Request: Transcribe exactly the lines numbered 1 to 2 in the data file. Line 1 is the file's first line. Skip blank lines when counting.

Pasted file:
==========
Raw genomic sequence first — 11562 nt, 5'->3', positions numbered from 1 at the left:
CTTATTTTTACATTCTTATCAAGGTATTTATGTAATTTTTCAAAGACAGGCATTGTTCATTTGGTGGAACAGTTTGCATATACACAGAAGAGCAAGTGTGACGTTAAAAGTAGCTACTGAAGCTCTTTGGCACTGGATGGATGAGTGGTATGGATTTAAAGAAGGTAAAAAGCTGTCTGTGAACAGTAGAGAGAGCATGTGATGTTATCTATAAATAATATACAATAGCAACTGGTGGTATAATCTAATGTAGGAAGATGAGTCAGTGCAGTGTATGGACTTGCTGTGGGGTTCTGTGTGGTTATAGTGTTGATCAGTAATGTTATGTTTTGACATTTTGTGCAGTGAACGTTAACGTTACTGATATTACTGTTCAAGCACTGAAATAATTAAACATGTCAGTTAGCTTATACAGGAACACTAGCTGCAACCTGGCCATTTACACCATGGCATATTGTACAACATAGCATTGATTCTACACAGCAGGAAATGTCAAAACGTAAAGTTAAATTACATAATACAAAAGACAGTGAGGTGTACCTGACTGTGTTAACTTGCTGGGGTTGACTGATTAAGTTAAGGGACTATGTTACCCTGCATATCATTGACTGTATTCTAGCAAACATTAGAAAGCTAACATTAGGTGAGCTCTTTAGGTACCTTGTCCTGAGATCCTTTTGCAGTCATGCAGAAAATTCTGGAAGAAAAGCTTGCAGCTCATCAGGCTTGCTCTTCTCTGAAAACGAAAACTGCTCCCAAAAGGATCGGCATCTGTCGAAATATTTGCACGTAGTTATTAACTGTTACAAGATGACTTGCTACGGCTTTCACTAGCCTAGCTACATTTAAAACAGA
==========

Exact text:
Raw genomic sequence first — 11562 nt, 5'->3', positions numbered from 1 at the left:
CTTATTTTTACATTCTTATCAAGGTATTTATGTAATTTTTCAAAGACAGGCATTGTTCATTTGGTGGAACAGTTTGCATATACACAGAAGAGCAAGTGTGACGTTAAAAGTAGCTACTGAAGCTCTTTGGCACTGGATGGATGAGTGGTATGGATTTAAAGAAGGTAAAAAGCTGTCTGTGAACAGTAGAGAGAGCATGTGATGTTATCTATAAATAATATACAATAGCAACTGGTGGTATAATCTAATGTAGGAAGATGAGTCAGTGCAGTGTATGGACTTGCTGTGGGGTTCTGTGTGGTTATAGTGTTGATCAGTAATGTTATGTTTTGACATTTTGTGCAGTGAACGTTAACGTTACTGATATTACTGTTCAAGCACTGAAATAATTAAACATGTCAGTTAGCTTATACAGGAACACTAGCTGCAACCTGGCCATTTACACCATGGCATATTGTACAACATAGCATTGATTCTACACAGCAGGAAATGTCAAAACGTAAAGTTAAATTACATAATACAAAAGACAGTGAGGTGTACCTGACTGTGTTAACTTGCTGGGGTTGACTGATTAAGTTAAGGGACTATGTTACCCTGCATATCATTGACTGTATTCTAGCAAACATTAGAAAGCTAACATTAGGTGAGCTCTTTAGGTACCTTGTCCTGAGATCCTTTTGCAGTCATGCAGAAAATTCTGGAAGAAAAGCTTGCAGCTCATCAGGCTTGCTCTTCTCTGAAAACGAAAACTGCTCCCAAAAGGATCGGCATCTGTCGAAATATTTGCACGTAGTTATTAACTGTTACAAGATGACTTGCTACGGCTTTCACTAGCCTAGCTACATTTAAAACAGA